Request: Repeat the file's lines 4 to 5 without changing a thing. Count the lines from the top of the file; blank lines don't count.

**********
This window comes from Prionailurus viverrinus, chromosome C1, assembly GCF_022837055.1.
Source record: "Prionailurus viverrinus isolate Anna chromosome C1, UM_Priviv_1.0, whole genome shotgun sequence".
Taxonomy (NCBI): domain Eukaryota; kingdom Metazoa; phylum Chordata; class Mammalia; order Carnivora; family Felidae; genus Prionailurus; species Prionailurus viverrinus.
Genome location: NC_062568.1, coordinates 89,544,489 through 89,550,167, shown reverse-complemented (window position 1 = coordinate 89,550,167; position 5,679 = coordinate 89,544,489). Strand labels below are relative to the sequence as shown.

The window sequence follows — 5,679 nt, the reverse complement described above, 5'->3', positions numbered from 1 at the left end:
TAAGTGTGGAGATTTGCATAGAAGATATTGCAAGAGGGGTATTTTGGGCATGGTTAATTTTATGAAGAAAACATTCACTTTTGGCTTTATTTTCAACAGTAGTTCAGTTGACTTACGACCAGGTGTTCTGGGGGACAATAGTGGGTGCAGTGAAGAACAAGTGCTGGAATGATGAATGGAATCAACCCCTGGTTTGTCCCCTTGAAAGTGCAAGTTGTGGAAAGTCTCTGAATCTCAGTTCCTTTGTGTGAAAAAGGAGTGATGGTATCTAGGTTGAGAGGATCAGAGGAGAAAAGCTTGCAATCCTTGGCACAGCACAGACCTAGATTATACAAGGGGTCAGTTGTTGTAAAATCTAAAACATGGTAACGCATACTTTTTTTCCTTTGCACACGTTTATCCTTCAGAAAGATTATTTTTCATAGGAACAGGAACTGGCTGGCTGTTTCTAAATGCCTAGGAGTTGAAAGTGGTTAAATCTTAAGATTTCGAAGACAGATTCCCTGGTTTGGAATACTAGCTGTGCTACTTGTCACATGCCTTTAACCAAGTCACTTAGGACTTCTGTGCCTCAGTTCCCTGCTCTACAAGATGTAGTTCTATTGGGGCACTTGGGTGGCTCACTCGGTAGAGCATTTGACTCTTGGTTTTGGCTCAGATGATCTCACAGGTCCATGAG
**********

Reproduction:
Genome location: NC_062568.1, coordinates 89,544,489 through 89,550,167, shown reverse-complemented (window position 1 = coordinate 89,550,167; position 5,679 = coordinate 89,544,489). Strand labels below are relative to the sequence as shown.

The window sequence follows — 5,679 nt, the reverse complement described above, 5'->3', positions numbered from 1 at the left end: